This patient presents with a urinary tract infection (UTI), most likely caused by E. coli. The P fimbriae virulence factor of E. coli enables binding to uroepithelial cells and allows for cystitis and pyelonephritis.
UTIs are infections affecting the lower or upper urinary tract. They are often referred to as "honeymoon cystitis" due to their association with increased sexual activity. Common symptoms of lower UTIs include increased frequency, dysuria, and increased urge. E. coli is the most common cause of UTIs, followed, in order, by Staphylococcus saprophyticus and Klebsiella pneumoniae. E. coli contains a number of virulence factors including fimbriae, K capsule, and LPS endotoxin. The P fimbriae virulence factor of E. coli enables binding to uroepithelial cells, leading to cystitis and pyelonephritis. Treatment of UTI is most commonly with antibiotics such as trimethoprim-sulfamethoxazole.
Mehnert-Kay reviews the diagnosis and management of uncomplicated UTIs. She states most uncomplicated UTIs occur in women who are sexually active, with far fewer cases occurring in older women, those who are pregnant, and in men. E. coli is the leading cause of urinary tract infections, followed by S. saprophyticus. Trimethoprim-sulfamethoxazole has been the standard therapy for UTI; however, E. coli is becoming increasingly resistant to medications.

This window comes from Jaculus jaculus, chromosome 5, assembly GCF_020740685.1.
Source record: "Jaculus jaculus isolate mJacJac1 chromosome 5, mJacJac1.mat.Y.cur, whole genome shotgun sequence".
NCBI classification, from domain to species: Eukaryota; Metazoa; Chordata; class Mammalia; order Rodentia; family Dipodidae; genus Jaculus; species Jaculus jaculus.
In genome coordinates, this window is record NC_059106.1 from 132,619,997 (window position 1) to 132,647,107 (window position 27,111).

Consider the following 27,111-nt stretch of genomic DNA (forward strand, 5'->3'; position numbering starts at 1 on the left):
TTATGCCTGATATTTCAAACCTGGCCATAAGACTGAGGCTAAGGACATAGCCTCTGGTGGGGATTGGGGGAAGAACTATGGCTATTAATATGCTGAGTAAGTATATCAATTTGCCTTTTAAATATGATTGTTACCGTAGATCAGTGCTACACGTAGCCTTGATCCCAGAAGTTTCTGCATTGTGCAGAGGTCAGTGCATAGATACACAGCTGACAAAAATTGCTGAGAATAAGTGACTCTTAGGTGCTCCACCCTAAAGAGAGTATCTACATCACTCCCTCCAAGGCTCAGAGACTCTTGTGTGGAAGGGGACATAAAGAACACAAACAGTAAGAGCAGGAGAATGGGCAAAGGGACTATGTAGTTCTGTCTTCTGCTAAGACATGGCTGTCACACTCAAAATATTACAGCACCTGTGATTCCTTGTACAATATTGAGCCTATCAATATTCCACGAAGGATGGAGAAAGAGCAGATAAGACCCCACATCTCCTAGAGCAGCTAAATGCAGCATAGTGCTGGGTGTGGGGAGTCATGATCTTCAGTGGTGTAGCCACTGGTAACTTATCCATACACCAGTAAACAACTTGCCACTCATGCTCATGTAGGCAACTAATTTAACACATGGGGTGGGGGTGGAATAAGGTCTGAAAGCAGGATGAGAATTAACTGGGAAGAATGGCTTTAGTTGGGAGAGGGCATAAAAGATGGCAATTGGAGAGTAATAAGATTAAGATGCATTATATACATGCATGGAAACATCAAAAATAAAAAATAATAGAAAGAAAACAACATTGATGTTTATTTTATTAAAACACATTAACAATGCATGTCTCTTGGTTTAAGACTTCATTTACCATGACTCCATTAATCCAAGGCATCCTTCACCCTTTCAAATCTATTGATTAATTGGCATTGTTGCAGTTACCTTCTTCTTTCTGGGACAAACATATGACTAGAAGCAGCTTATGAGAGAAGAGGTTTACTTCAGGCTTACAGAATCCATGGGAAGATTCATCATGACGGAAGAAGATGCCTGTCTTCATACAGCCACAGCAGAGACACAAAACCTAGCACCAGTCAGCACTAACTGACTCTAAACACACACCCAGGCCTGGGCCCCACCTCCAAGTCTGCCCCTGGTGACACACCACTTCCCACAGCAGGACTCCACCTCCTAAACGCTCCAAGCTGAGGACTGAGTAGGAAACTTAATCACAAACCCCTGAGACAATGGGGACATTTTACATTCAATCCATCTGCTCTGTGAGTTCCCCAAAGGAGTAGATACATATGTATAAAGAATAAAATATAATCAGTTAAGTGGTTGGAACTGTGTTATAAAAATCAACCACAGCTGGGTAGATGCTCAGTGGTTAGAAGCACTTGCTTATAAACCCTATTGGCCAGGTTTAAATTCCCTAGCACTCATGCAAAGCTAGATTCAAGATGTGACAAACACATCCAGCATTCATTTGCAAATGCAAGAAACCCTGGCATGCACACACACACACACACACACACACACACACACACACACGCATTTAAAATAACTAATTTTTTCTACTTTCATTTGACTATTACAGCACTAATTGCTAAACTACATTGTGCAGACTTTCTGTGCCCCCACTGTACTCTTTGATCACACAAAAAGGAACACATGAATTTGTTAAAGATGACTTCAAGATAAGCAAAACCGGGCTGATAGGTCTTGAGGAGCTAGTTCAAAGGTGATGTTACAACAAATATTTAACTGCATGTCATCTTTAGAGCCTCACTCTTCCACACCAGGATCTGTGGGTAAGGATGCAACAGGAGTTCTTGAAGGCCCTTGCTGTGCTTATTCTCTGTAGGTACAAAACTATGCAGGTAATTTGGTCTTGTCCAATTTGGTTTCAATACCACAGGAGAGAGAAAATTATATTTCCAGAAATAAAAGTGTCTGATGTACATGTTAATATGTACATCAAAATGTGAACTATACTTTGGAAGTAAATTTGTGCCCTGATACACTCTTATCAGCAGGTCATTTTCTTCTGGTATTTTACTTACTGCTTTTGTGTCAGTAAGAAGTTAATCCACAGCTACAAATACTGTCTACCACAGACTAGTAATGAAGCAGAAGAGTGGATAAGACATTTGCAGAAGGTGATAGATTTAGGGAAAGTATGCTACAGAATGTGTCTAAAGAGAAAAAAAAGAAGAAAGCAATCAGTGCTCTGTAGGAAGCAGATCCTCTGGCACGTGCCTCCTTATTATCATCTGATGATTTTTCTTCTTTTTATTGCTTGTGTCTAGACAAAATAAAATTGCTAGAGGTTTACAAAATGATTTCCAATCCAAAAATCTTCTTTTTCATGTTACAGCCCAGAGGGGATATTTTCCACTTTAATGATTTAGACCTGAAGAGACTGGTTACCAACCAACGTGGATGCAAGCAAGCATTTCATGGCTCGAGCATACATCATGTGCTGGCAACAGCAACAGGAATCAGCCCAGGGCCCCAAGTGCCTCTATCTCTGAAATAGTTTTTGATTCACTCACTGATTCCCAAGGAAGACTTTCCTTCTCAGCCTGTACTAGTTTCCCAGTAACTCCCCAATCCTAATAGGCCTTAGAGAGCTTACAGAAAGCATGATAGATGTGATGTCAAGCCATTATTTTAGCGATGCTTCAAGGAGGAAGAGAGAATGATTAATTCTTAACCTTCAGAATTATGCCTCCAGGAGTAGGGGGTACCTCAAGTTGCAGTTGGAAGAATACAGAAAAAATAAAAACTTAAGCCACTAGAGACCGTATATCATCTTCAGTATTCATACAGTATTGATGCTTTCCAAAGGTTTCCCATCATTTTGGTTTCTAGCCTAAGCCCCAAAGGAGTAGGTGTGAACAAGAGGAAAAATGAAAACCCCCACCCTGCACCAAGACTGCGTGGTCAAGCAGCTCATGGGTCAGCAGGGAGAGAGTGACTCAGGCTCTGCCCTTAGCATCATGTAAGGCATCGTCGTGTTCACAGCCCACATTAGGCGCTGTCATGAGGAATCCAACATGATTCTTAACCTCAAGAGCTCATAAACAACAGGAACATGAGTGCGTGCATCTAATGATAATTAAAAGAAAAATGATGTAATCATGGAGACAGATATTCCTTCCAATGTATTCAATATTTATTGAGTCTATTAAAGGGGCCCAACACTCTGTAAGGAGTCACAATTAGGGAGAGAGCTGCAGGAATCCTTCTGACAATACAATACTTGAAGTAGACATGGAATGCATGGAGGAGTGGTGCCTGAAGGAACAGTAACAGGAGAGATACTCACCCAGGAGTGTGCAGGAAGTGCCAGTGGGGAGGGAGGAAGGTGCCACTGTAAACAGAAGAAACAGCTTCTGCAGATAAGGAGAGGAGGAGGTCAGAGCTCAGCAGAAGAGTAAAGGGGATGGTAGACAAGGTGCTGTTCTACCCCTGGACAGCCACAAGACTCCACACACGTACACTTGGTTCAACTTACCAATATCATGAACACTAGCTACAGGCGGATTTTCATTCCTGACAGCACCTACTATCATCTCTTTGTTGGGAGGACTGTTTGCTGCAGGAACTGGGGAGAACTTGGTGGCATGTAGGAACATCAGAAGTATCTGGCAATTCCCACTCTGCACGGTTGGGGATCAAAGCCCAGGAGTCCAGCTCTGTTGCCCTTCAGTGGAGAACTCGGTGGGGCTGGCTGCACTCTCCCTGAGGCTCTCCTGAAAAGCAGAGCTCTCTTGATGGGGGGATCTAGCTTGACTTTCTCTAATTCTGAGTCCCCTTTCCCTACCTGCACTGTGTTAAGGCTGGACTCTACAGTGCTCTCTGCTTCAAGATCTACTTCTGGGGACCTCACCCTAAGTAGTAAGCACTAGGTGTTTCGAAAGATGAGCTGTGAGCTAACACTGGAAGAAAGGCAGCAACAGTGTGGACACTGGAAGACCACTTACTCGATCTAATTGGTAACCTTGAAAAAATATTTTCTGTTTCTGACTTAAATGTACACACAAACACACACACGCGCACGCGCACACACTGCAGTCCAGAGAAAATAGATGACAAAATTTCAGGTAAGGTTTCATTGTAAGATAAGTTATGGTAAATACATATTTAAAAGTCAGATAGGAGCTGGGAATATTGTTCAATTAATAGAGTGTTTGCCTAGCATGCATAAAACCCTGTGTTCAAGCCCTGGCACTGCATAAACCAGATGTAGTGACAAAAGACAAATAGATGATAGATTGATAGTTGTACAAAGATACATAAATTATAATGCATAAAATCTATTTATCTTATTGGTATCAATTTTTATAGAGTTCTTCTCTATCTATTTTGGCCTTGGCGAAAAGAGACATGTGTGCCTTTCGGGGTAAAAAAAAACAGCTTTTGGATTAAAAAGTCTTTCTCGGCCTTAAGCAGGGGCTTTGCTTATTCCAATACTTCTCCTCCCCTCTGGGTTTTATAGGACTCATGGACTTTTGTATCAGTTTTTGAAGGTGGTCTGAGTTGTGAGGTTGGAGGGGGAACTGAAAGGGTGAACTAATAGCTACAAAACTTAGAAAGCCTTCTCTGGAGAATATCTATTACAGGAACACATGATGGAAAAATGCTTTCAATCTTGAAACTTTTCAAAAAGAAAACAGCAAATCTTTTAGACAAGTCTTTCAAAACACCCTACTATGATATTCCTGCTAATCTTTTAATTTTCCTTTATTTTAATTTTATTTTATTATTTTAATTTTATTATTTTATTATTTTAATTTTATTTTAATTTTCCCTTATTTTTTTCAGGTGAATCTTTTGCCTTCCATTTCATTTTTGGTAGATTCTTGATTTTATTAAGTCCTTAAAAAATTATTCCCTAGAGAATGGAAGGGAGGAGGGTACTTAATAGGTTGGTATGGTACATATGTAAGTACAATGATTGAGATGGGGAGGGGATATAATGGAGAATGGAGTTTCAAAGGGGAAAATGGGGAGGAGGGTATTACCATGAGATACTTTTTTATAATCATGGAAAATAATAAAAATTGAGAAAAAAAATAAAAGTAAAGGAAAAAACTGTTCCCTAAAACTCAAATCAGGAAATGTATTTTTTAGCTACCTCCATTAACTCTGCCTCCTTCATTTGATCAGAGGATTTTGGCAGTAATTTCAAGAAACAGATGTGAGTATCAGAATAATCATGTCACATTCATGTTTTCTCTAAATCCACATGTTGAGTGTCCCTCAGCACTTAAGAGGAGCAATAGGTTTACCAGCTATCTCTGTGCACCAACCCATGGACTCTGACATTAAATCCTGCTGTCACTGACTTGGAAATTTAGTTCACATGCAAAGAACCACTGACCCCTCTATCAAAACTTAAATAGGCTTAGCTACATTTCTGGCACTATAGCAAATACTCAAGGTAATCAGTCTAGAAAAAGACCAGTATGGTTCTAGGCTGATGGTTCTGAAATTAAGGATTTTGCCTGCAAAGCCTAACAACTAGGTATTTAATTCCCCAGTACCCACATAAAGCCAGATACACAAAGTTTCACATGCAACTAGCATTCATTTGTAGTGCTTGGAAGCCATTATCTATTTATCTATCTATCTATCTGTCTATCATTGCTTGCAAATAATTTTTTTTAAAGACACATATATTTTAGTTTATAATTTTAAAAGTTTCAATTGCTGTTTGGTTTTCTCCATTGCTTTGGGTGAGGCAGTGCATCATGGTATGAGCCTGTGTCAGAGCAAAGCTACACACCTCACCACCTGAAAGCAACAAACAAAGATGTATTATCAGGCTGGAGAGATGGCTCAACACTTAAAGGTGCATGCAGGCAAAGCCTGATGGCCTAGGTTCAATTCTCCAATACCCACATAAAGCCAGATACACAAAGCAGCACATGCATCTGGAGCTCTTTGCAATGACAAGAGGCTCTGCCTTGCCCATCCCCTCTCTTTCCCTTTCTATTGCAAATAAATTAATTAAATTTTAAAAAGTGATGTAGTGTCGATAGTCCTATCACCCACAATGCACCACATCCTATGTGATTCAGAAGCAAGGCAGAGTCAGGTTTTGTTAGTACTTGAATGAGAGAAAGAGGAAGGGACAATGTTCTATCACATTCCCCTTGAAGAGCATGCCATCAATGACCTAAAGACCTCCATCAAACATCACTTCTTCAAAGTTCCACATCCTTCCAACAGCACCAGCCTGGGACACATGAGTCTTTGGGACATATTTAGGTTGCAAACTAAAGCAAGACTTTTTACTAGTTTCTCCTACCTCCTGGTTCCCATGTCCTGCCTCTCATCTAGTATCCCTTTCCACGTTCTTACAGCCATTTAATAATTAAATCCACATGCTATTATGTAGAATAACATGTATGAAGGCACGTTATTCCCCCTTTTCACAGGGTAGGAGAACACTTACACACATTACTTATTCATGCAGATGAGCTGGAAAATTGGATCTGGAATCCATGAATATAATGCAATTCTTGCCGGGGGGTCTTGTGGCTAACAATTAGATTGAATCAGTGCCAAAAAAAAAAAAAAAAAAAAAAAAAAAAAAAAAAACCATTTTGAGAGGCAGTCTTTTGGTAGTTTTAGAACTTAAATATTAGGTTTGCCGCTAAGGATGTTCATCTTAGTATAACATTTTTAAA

Simati et al. review dipstick urinalysis for the diagnosis of acute UTI. They state dipstick urinalysis moderately improves the accuracy of clinical symptoms in establishing or excluding the diagnosis of acute UTI in women. A positive nitrite test is more useful than a positive leukocyte esterase (LE) test, although both increase the odds of a UTI diagnosis. If nitrite and LE tests are negative, the odds of a UTI decrease by 40 to 60 percent.
Illustration A graphically demonstrates the virulence factors associated with E. coli. Illustration B is a micrograph showing the fimbriae of E. coli which contribute to the development of cystitis.
Answer 1: The LPS endotoxin of E. coli is the virulence factor which contributes to septic shock.
Answer 2: The K capsule of E. coli is the virulence factor which contributes to pneumonia and neonatal meningitis.
Answer 4: The majority of E. coli strains do not possess a flagella. Furthermore, flagella presence would not contribute to the pathogenesis of UTIs.
Answer 5: Exotoxin produced by E. coli contributes to its gastrointestinal pathogenicity (ex: EHEH, Shiga-like toxin) but does contribute to the pathogenesis of UTI's.
Mehnert-Kay SA. Diagnosis and management of uncomplicated urinary tract infections. Am Fam Physician. 2005 Aug 1;72(3):451-6. Review. PubMed PMID:
PMID:16100859 (Link to Abstract)
Simati B, Kriegsman B, Safranek S. FPIN's clinical inquiries. Dipstick urinalysis for the diagnosis of acute UTI. Am Fam Physician. 2013 May 15;87(10):Online. PubMed PMID:
PMID:23939456 (Link to Abstract)